Being an umpire at the turn of the 20th century, though? That actually sounds pretty great: They were chosen from the crowd prior to first pitch -- they were often prominent members of the local community -- and rather than spend all that energy to squat behind the catcher, umpires were given easy chairs in the general vicinity of home plate. And that was just the beginning of the perks. From Ohio's Marion Star newspaper in 1916:
"The old time umpires were accorded the utmost courtesy by the players. They were given easy chairs, placed near the home plate, provided with fans on hot days and their absolute comfort was uppermost in the minds of the players. The umpire always received the choicest bits of food and the largest glass of beer."
Sign us up, please.
7. Rather than crouching, catchers would stand a few feet behind home until the early 1900s
Nowadays, catchers serve a vital defensive purpose -- from calling a game to the art of framing pitches to throwing out baserunners. In the mid-1800s, though, their responsibilities were far simpler: Just get in the way of the ball, please. Catchers were originally conceived as glorified backstops, standing a few feet behind home plate and making sure balls didn't roll past them. A couple of innovative souls began to buck this trend in the 1870s, but the crouching we're accustomed to wouldn't truly spread until the beginning of the 20th century.
8. The spitball was outlawed in 1920 -- but pitchers who had been throwing it for years were grandfathered in
Pitchers doctoring baseballs was always an ethical gray area, but it was a fairly common practice in the early days, and spit wasn't nearly the worst of it: pitchers would use mud, grease, soap, anything they could think of to make the ball dance in unpredictable ways.
Wanting to bring more offense to the game, MLB responded in 1920, outlawing the practice for good. But several famous spitballers were in the middle of their careers, and so the league came up with a compromise: a grandfather clause, allowing those who had thrown it before the rule to continue to do so. Righty Burleigh Grimes carried the "last official spitballer" mantle for 14 more years, grossing out all of his teammates until his retirement in 1934:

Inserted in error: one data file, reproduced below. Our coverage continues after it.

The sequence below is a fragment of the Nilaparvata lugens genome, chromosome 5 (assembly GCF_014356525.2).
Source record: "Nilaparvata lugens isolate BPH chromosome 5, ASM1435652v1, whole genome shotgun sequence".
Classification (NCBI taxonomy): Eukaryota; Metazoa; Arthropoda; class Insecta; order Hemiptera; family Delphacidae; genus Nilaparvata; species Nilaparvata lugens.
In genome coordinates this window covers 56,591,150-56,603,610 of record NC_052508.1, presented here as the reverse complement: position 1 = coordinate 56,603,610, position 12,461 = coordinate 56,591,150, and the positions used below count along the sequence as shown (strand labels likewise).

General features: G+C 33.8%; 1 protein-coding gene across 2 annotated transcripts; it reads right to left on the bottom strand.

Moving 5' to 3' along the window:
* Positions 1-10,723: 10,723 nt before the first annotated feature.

9. It was pretty difficult to hit a walk-off homer until 1920
The batter steps to the plate in the bottom of the ninth, bases loaded, the score tied. He swings, and blasts one over the 400-foot sign in left field! The crowd roars as our hero celebrates his walkoff ... single, at least for the game's first few decades. Until 1920, hitters were only given credit for the number of bases the winning run advanced -- so, for example, a walkoff home run that scored a runner from second would only be considered a double, because that runner only advanced two bases. The only way a home run could stand as a walk-off was if the batter himself was the winning run.
Setting aside the impact this rule had on the record books, just think of the home plate celebrations baseball's earliest fans were deprived of.
10. Ground rule doubles were actually home runs as recently as 1930
Yes, really: Any ball that bounced off the ground and over the fence was ruled a home run. Rumor has it that at least one of Lou Gehrig's home runs during his 1927 home run race with Babe Ruth was actually a ground rule double.
In fact, at one point the very concept of a home run was an alien one: According to Thorn, on May 21, 1880 -- a time when few parks had ground rules stipulating that a ball clearing the wall was a home run -- a player hit a ball over the fence and into a river, and the right fielder, confused as to what to do next, actually hopped into a boat to go retrieve the thing. (He eventually gave up, unsuccessful in his pursuit. Stay forever weird, baseball.)